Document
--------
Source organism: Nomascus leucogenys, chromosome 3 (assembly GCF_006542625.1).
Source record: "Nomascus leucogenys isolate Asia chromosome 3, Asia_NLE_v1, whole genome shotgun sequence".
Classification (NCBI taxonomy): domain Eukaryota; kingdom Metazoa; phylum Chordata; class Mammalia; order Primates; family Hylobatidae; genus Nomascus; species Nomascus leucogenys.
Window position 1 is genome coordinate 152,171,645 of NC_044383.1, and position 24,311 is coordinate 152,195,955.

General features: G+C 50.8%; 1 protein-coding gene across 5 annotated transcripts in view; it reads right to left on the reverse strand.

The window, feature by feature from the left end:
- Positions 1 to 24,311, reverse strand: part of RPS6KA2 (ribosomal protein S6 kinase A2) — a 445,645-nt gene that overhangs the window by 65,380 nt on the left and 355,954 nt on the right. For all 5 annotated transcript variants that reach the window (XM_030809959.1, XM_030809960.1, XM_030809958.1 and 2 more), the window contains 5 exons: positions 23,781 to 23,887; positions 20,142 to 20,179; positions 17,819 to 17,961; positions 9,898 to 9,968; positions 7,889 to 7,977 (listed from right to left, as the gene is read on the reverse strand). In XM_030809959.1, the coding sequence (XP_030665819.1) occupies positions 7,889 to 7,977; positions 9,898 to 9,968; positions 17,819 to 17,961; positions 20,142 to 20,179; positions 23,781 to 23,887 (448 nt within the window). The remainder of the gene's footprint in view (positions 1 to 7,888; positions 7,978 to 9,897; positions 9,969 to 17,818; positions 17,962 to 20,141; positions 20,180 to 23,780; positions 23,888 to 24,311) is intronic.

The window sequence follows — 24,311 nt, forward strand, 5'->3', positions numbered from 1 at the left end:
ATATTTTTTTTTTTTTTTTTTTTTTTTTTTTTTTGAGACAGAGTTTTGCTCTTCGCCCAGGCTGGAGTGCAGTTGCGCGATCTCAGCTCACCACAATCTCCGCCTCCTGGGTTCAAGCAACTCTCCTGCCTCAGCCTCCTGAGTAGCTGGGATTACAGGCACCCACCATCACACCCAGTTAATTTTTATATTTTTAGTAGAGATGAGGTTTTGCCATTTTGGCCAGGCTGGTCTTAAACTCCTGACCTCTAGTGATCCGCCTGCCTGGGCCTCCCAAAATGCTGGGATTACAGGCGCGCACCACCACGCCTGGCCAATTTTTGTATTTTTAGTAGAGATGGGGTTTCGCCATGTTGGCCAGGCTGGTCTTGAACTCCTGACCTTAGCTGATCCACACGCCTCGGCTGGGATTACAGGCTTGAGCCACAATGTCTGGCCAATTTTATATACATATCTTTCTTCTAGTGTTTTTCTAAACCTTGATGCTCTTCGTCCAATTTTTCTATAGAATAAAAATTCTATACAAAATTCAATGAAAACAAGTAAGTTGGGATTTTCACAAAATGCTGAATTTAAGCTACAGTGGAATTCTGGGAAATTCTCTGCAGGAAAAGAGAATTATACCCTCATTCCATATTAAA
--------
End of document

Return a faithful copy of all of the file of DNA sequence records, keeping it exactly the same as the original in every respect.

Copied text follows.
Source organism: Nomascus leucogenys, chromosome 3 (assembly GCF_006542625.1).
Source record: "Nomascus leucogenys isolate Asia chromosome 3, Asia_NLE_v1, whole genome shotgun sequence".
Classification (NCBI taxonomy): domain Eukaryota; kingdom Metazoa; phylum Chordata; class Mammalia; order Primates; family Hylobatidae; genus Nomascus; species Nomascus leucogenys.
Window position 1 is genome coordinate 152,171,645 of NC_044383.1, and position 24,311 is coordinate 152,195,955.

General features: G+C 50.8%; 1 protein-coding gene across 5 annotated transcripts in view; it reads right to left on the reverse strand.

The window, feature by feature from the left end:
- Positions 1 to 24,311, reverse strand: part of RPS6KA2 (ribosomal protein S6 kinase A2) — a 445,645-nt gene that overhangs the window by 65,380 nt on the left and 355,954 nt on the right. For all 5 annotated transcript variants that reach the window (XM_030809959.1, XM_030809960.1, XM_030809958.1 and 2 more), the window contains 5 exons: positions 23,781 to 23,887; positions 20,142 to 20,179; positions 17,819 to 17,961; positions 9,898 to 9,968; positions 7,889 to 7,977 (listed from right to left, as the gene is read on the reverse strand). In XM_030809959.1, the coding sequence (XP_030665819.1) occupies positions 7,889 to 7,977; positions 9,898 to 9,968; positions 17,819 to 17,961; positions 20,142 to 20,179; positions 23,781 to 23,887 (448 nt within the window). The remainder of the gene's footprint in view (positions 1 to 7,888; positions 7,978 to 9,897; positions 9,969 to 17,818; positions 17,962 to 20,141; positions 20,180 to 23,780; positions 23,888 to 24,311) is intronic.

The window sequence follows — 24,311 nt, forward strand, 5'->3', positions numbered from 1 at the left end:
ATATTTTTTTTTTTTTTTTTTTTTTTTTTTTTTTGAGACAGAGTTTTGCTCTTCGCCCAGGCTGGAGTGCAGTTGCGCGATCTCAGCTCACCACAATCTCCGCCTCCTGGGTTCAAGCAACTCTCCTGCCTCAGCCTCCTGAGTAGCTGGGATTACAGGCACCCACCATCACACCCAGTTAATTTTTATATTTTTAGTAGAGATGAGGTTTTGCCATTTTGGCCAGGCTGGTCTTAAACTCCTGACCTCTAGTGATCCGCCTGCCTGGGCCTCCCAAAATGCTGGGATTACAGGCGCGCACCACCACGCCTGGCCAATTTTTGTATTTTTAGTAGAGATGGGGTTTCGCCATGTTGGCCAGGCTGGTCTTGAACTCCTGACCTTAGCTGATCCACACGCCTCGGCTGGGATTACAGGCTTGAGCCACAATGTCTGGCCAATTTTATATACATATCTTTCTTCTAGTGTTTTTCTAAACCTTGATGCTCTTCGTCCAATTTTTCTATAGAATAAAAATTCTATACAAAATTCAATGAAAACAAGTAAGTTGGGATTTTCACAAAATGCTGAATTTAAGCTACAGTGGAATTCTGGGAAATTCTCTGCAGGAAAAGAGAATTATACCCTCATTCCATATTAAA